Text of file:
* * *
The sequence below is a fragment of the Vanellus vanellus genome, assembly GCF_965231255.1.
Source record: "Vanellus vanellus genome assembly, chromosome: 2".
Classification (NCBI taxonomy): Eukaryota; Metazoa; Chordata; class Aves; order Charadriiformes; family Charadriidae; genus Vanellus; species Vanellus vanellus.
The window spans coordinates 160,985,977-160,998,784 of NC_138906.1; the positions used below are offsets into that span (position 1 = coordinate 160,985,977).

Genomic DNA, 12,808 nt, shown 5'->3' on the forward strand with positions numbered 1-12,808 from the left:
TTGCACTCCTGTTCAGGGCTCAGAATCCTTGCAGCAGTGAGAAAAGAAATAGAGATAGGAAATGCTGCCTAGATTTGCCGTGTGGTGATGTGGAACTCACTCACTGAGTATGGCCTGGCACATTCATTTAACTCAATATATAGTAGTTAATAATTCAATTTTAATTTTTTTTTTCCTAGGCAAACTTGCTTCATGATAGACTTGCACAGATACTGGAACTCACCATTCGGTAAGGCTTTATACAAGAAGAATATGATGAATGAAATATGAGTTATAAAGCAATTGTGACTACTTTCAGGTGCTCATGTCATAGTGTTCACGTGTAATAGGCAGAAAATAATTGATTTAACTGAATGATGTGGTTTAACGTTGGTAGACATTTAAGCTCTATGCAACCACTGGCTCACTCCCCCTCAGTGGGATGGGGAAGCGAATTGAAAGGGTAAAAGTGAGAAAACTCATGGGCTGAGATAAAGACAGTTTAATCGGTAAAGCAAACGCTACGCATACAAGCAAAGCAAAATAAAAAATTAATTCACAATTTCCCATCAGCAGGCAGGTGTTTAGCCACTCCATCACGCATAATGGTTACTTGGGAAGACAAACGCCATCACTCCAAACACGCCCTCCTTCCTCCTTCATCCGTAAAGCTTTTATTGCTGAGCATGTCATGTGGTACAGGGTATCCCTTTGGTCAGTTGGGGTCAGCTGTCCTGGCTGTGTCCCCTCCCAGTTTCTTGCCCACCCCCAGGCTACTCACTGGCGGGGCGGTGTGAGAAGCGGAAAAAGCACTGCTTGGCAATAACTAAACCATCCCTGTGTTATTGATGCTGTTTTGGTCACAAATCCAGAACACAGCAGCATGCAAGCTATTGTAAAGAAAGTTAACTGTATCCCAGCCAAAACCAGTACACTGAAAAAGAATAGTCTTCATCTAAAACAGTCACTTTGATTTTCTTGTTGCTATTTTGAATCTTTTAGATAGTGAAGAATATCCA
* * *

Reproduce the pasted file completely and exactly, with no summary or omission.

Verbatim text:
The sequence below is a fragment of the Vanellus vanellus genome, assembly GCF_965231255.1.
Source record: "Vanellus vanellus genome assembly, chromosome: 2".
Classification (NCBI taxonomy): Eukaryota; Metazoa; Chordata; class Aves; order Charadriiformes; family Charadriidae; genus Vanellus; species Vanellus vanellus.
The window spans coordinates 160,985,977-160,998,784 of NC_138906.1; the positions used below are offsets into that span (position 1 = coordinate 160,985,977).

Genomic DNA, 12,808 nt, shown 5'->3' on the forward strand with positions numbered 1-12,808 from the left:
TTGCACTCCTGTTCAGGGCTCAGAATCCTTGCAGCAGTGAGAAAAGAAATAGAGATAGGAAATGCTGCCTAGATTTGCCGTGTGGTGATGTGGAACTCACTCACTGAGTATGGCCTGGCACATTCATTTAACTCAATATATAGTAGTTAATAATTCAATTTTAATTTTTTTTTTCCTAGGCAAACTTGCTTCATGATAGACTTGCACAGATACTGGAACTCACCATTCGGTAAGGCTTTATACAAGAAGAATATGATGAATGAAATATGAGTTATAAAGCAATTGTGACTACTTTCAGGTGCTCATGTCATAGTGTTCACGTGTAATAGGCAGAAAATAATTGATTTAACTGAATGATGTGGTTTAACGTTGGTAGACATTTAAGCTCTATGCAACCACTGGCTCACTCCCCCTCAGTGGGATGGGGAAGCGAATTGAAAGGGTAAAAGTGAGAAAACTCATGGGCTGAGATAAAGACAGTTTAATCGGTAAAGCAAACGCTACGCATACAAGCAAAGCAAAATAAAAAATTAATTCACAATTTCCCATCAGCAGGCAGGTGTTTAGCCACTCCATCACGCATAATGGTTACTTGGGAAGACAAACGCCATCACTCCAAACACGCCCTCCTTCCTCCTTCATCCGTAAAGCTTTTATTGCTGAGCATGTCATGTGGTACAGGGTATCCCTTTGGTCAGTTGGGGTCAGCTGTCCTGGCTGTGTCCCCTCCCAGTTTCTTGCCCACCCCCAGGCTACTCACTGGCGGGGCGGTGTGAGAAGCGGAAAAAGCACTGCTTGGCAATAACTAAACCATCCCTGTGTTATTGATGCTGTTTTGGTCACAAATCCAGAACACAGCAGCATGCAAGCTATTGTAAAGAAAGTTAACTGTATCCCAGCCAAAACCAGTACACTGAAAAAGAATAGTCTTCATCTAAAACAGTCACTTTGATTTTCTTGTTGCTATTTTGAATCTTTTAGATAGTGAAGAATATCCA